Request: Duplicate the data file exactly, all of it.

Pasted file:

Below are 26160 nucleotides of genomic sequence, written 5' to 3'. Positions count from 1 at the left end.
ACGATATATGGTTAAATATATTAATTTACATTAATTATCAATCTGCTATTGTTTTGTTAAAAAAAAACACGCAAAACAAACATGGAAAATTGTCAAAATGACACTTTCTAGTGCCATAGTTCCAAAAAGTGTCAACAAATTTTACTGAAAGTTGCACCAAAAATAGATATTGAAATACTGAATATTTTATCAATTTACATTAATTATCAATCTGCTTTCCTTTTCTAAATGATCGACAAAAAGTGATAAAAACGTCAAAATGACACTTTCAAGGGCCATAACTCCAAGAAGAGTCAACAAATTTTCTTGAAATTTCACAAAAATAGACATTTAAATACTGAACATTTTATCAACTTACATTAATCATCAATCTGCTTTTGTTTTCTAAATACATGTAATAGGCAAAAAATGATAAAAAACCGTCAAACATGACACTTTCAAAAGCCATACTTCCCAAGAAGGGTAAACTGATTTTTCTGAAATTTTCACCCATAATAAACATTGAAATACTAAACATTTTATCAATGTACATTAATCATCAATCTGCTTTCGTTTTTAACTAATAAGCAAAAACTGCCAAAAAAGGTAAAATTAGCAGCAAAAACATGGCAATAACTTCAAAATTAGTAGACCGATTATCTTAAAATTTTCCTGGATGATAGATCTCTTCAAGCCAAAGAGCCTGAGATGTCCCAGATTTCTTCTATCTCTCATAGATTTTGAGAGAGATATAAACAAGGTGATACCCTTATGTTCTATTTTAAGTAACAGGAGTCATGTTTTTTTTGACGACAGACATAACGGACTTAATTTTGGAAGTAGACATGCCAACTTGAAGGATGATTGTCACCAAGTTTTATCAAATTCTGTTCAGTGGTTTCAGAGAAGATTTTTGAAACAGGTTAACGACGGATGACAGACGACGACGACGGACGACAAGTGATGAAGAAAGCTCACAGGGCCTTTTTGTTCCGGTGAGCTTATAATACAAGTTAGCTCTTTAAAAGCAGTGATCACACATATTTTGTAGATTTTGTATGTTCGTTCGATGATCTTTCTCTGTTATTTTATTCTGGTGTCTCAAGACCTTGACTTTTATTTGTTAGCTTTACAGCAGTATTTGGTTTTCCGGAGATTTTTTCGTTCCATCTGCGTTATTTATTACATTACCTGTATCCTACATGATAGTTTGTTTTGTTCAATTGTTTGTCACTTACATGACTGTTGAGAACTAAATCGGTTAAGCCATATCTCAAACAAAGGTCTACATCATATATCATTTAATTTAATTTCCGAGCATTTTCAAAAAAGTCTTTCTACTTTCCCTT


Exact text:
Below are 26160 nucleotides of genomic sequence, written 5' to 3'. Positions count from 1 at the left end.
ACGATATATGGTTAAATATATTAATTTACATTAATTATCAATCTGCTATTGTTTTGTTAAAAAAAAACACGCAAAACAAACATGGAAAATTGTCAAAATGACACTTTCTAGTGCCATAGTTCCAAAAAGTGTCAACAAATTTTACTGAAAGTTGCACCAAAAATAGATATTGAAATACTGAATATTTTATCAATTTACATTAATTATCAATCTGCTTTCCTTTTCTAAATGATCGACAAAAAGTGATAAAAACGTCAAAATGACACTTTCAAGGGCCATAACTCCAAGAAGAGTCAACAAATTTTCTTGAAATTTCACAAAAATAGACATTTAAATACTGAACATTTTATCAACTTACATTAATCATCAATCTGCTTTTGTTTTCTAAATACATGTAATAGGCAAAAAATGATAAAAAACCGTCAAACATGACACTTTCAAAAGCCATACTTCCCAAGAAGGGTAAACTGATTTTTCTGAAATTTTCACCCATAATAAACATTGAAATACTAAACATTTTATCAATGTACATTAATCATCAATCTGCTTTCGTTTTTAACTAATAAGCAAAAACTGCCAAAAAAGGTAAAATTAGCAGCAAAAACATGGCAATAACTTCAAAATTAGTAGACCGATTATCTTAAAATTTTCCTGGATGATAGATCTCTTCAAGCCAAAGAGCCTGAGATGTCCCAGATTTCTTCTATCTCTCATAGATTTTGAGAGAGATATAAACAAGGTGATACCCTTATGTTCTATTTTAAGTAACAGGAGTCATGTTTTTTTTGACGACAGACATAACGGACTTAATTTTGGAAGTAGACATGCCAACTTGAAGGATGATTGTCACCAAGTTTTATCAAATTCTGTTCAGTGGTTTCAGAGAAGATTTTTGAAACAGGTTAACGACGGATGACAGACGACGACGACGGACGACAAGTGATGAAGAAAGCTCACAGGGCCTTTTTGTTCCGGTGAGCTTATAATACAAGTTAGCTCTTTAAAAGCAGTGATCACACATATTTTGTAGATTTTGTATGTTCGTTCGATGATCTTTCTCTGTTATTTTATTCTGGTGTCTCAAGACCTTGACTTTTATTTGTTAGCTTTACAGCAGTATTTGGTTTTCCGGAGATTTTTTCGTTCCATCTGCGTTATTTATTACATTACCTGTATCCTACATGATAGTTTGTTTTGTTCAATTGTTTGTCACTTACATGACTGTTGAGAACTAAATCGGTTAAGCCATATCTCAAACAAAGGTCTACATCATATATCATTTAATTTAATTTCCGAGCATTTTCAAAAAAGTCTTTCTACTTTCCCTT